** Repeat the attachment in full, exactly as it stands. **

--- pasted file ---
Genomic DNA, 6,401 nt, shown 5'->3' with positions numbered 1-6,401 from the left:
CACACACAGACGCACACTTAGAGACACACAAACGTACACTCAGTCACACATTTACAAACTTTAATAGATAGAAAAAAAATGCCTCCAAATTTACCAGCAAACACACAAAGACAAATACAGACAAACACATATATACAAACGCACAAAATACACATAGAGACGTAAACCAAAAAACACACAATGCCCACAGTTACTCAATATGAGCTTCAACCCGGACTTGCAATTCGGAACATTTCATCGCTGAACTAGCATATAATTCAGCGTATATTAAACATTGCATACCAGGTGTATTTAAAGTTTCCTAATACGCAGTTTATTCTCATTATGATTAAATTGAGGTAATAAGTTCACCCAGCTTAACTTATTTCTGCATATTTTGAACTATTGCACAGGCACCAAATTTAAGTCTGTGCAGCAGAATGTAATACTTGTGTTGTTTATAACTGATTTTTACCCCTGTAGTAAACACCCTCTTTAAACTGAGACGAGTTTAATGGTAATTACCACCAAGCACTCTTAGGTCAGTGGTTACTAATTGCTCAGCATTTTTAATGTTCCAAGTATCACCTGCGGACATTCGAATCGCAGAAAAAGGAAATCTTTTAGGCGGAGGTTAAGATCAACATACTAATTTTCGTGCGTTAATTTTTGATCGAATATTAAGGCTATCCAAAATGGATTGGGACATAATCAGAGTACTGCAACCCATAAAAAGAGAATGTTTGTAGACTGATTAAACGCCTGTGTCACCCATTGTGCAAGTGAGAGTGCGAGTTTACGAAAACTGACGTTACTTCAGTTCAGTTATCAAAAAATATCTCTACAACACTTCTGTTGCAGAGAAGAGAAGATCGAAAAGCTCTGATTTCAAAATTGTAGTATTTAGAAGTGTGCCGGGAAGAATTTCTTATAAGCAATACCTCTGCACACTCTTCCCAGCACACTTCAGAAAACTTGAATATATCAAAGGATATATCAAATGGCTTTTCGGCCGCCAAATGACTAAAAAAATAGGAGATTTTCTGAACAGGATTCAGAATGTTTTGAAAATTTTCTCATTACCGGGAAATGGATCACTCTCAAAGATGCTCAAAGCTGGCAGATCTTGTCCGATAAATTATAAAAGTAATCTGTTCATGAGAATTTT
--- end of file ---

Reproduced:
Genomic DNA, 6,401 nt, shown 5'->3' with positions numbered 1-6,401 from the left:
CACACACAGACGCACACTTAGAGACACACAAACGTACACTCAGTCACACATTTACAAACTTTAATAGATAGAAAAAAAATGCCTCCAAATTTACCAGCAAACACACAAAGACAAATACAGACAAACACATATATACAAACGCACAAAATACACATAGAGACGTAAACCAAAAAACACACAATGCCCACAGTTACTCAATATGAGCTTCAACCCGGACTTGCAATTCGGAACATTTCATCGCTGAACTAGCATATAATTCAGCGTATATTAAACATTGCATACCAGGTGTATTTAAAGTTTCCTAATACGCAGTTTATTCTCATTATGATTAAATTGAGGTAATAAGTTCACCCAGCTTAACTTATTTCTGCATATTTTGAACTATTGCACAGGCACCAAATTTAAGTCTGTGCAGCAGAATGTAATACTTGTGTTGTTTATAACTGATTTTTACCCCTGTAGTAAACACCCTCTTTAAACTGAGACGAGTTTAATGGTAATTACCACCAAGCACTCTTAGGTCAGTGGTTACTAATTGCTCAGCATTTTTAATGTTCCAAGTATCACCTGCGGACATTCGAATCGCAGAAAAAGGAAATCTTTTAGGCGGAGGTTAAGATCAACATACTAATTTTCGTGCGTTAATTTTTGATCGAATATTAAGGCTATCCAAAATGGATTGGGACATAATCAGAGTACTGCAACCCATAAAAAGAGAATGTTTGTAGACTGATTAAACGCCTGTGTCACCCATTGTGCAAGTGAGAGTGCGAGTTTACGAAAACTGACGTTACTTCAGTTCAGTTATCAAAAAATATCTCTACAACACTTCTGTTGCAGAGAAGAGAAGATCGAAAAGCTCTGATTTCAAAATTGTAGTATTTAGAAGTGTGCCGGGAAGAATTTCTTATAAGCAATACCTCTGCACACTCTTCCCAGCACACTTCAGAAAACTTGAATATATCAAAGGATATATCAAATGGCTTTTCGGCCGCCAAATGACTAAAAAAATAGGAGATTTTCTGAACAGGATTCAGAATGTTTTGAAAATTTTCTCATTACCGGGAAATGGATCACTCTCAAAGATGCTCAAAGCTGGCAGATCTTGTCCGATAAATTATAAAAGTAATCTGTTCATGAGAATTTT